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BT Openreach Make Digital Infrastructure Mapping Tool Available to Rivals

Monday, Feb 6th, 2017 (4:07 pm) - Score 15,047

Openreach (BT) has today announced the launch of their new Digital Mapping Tool, which the operator claims will “make it easier” for rival alternative network ISPs to plan and build their own fibre optic broadband infrastructure by harnessing BTOR’s existing network of cable ducts and poles.

Readers might recall that Ofcom’s original Strategic Review announcement in February 2016 (here and here) included a revised approach to Openreach’s existing Physical Infrastructure Access (PIA) product, which will help ISPs to build alternative fibre optic broadband networks (FTTP/H) by granting them easier and more flexible access to the operator’s cable ducts.

As part of that the national telecoms regulator also called on Openreach to provide “comprehensive data on the nature and location of its ducts and poles” to rival providers (here), which the operator now appears to have “delivered ahead of schedule.” In theory this means that related ISPs will no longer need to request static records and network diagrams from Openreach when planning their own broadband networks.

openreach_mapping_tool_ui

However at launch the tool is still missing a few key features, such as the requested ability to show how much capacity is available in each duct and which parts of the network have already been reserved for building work by other companies. We understand that these features are due to be added “over the coming months“.

Clive Selley, CEO of Openreach, said:

“This is another important development in our plans to give greater access to our network and encourages other companies to join Openreach in building better, broader and faster communications services for the whole UK.

As our infrastructure already exists, CPs will be able to build and expand their fibre network in far quicker timescales than if building it from scratch. The mapping tool further enhances that process – giving CPs exactly the same level of access to our network data as Openreach.

Our ducts and poles have been open to these companies for several years, and Ofcom has been clear that the price to access them is in line with international comparisons, but they haven’t been used on a large scale to date.

We hope that these new, simpler processes – which have been designed and developed in partnership with the industry – will encourage more companies to invest, particularly in parts of the UK that aren’t already served by high-speed networks.”

On the other hand BT has previously warned that “not all” of their cable ducts and poles will “translate into useable duct space” and indeed we’ve seen plenty of issues with blocked, full or simply poor quality cable ducts crop up as part of the Broadband Delivery UK linked deployments, which in some cases have prevented local upgrades due to the high cost of repair or challenges with access.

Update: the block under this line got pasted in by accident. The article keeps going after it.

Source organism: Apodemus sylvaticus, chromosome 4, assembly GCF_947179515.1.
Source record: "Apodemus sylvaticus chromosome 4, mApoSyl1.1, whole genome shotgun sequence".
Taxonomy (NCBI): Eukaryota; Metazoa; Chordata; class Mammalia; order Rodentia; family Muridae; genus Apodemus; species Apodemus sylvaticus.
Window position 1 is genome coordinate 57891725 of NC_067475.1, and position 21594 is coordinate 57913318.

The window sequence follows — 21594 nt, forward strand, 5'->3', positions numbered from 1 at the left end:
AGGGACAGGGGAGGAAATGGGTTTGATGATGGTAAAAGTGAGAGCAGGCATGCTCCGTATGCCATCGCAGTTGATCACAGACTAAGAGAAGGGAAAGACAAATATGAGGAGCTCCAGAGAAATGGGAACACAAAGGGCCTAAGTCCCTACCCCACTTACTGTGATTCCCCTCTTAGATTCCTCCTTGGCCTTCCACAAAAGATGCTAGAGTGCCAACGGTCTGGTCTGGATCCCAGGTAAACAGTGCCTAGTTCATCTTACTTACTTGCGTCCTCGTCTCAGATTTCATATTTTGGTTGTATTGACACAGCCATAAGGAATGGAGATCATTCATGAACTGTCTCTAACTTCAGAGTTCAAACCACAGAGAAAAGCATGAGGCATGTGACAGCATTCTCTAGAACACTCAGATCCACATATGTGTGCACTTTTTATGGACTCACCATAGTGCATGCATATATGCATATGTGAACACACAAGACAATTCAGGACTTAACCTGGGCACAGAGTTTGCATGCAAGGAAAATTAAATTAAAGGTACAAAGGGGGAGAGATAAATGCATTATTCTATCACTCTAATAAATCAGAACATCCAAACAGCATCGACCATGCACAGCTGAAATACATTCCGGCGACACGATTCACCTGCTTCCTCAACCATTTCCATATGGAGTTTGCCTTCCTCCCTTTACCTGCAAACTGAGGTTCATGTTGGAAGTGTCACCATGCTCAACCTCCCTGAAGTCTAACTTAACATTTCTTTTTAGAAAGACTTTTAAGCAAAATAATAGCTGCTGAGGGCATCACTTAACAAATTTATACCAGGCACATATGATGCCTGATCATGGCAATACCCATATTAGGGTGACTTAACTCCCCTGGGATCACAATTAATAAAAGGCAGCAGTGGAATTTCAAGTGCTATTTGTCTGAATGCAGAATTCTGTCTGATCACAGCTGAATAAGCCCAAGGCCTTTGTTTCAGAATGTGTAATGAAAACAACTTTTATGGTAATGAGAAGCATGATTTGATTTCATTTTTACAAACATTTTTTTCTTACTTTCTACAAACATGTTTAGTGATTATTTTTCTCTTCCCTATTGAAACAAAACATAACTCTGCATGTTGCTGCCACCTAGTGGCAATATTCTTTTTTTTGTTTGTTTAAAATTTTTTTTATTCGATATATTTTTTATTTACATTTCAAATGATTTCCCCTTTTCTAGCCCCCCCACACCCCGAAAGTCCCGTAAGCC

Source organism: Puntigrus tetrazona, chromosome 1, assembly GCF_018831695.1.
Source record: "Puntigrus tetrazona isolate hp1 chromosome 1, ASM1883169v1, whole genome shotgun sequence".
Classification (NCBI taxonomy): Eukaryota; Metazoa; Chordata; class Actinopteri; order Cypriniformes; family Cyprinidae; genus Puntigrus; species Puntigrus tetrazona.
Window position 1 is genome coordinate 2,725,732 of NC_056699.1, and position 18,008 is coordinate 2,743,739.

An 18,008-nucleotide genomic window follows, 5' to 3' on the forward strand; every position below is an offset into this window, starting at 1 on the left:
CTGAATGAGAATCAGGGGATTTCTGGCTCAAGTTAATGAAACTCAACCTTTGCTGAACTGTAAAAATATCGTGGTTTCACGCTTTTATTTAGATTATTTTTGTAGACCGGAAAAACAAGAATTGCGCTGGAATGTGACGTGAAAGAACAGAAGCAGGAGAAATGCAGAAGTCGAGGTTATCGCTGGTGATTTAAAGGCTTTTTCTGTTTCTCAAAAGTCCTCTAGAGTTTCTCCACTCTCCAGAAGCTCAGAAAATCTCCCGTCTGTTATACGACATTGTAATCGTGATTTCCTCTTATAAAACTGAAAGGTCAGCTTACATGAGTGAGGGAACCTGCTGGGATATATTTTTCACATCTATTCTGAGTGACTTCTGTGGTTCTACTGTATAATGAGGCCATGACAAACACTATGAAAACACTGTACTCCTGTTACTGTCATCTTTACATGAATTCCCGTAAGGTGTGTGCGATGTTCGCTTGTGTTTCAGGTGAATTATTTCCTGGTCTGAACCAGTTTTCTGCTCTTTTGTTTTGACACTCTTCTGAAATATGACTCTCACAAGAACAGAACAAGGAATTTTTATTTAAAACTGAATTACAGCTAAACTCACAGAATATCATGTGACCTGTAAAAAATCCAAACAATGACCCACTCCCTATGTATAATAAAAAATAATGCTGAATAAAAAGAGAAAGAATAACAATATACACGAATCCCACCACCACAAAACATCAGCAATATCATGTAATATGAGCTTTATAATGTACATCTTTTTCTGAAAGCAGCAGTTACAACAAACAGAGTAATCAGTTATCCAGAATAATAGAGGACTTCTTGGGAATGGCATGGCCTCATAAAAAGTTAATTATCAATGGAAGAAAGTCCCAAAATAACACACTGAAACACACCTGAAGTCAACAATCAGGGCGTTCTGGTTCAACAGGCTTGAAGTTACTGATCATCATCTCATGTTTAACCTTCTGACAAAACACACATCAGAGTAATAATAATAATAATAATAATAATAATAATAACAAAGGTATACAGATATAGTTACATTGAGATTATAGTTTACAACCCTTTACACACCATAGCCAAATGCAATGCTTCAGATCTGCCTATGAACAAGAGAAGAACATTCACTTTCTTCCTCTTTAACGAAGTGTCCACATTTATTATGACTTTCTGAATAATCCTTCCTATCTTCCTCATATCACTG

Five ISPs, such as Vodafone, Callflow and Cityfibre, have already taken part in an early trial of the revised approach (here) and some of the above highlighted problems were indeed encountered (here and here). Never the less Ofcom believes that this approach does still “provide a basis for cautious optimism” and Openreach’s enhanced Duct and Pole Access (DPA) solution has now left the trial phase and was fully launched last month.

The old PIA solution was a bit of an administrative muddle, which also suffered from awkward costs and was more intended for helping to connect residential homes. Ofcom hopes that the new solution will also be used for business connectivity (this makes the economic model for altnet ISPs more attractive) and should be simpler to use, although only time will tell how much of a difference it actually makes.

Ofcom are currently running another consultation on the new PIA / DPA solution and they intend to set out their full proposals for this during Spring 2017, which could require Openreach to make further changes.

Mark-Jackson
By Mark Jackson
Mark is a professional technology writer, IT consultant and computer engineer from Dorset (England), he also founded ISPreview in 1999 and enjoys analysing the latest telecoms and broadband developments. Find me on X (Twitter), Mastodon, Facebook and .
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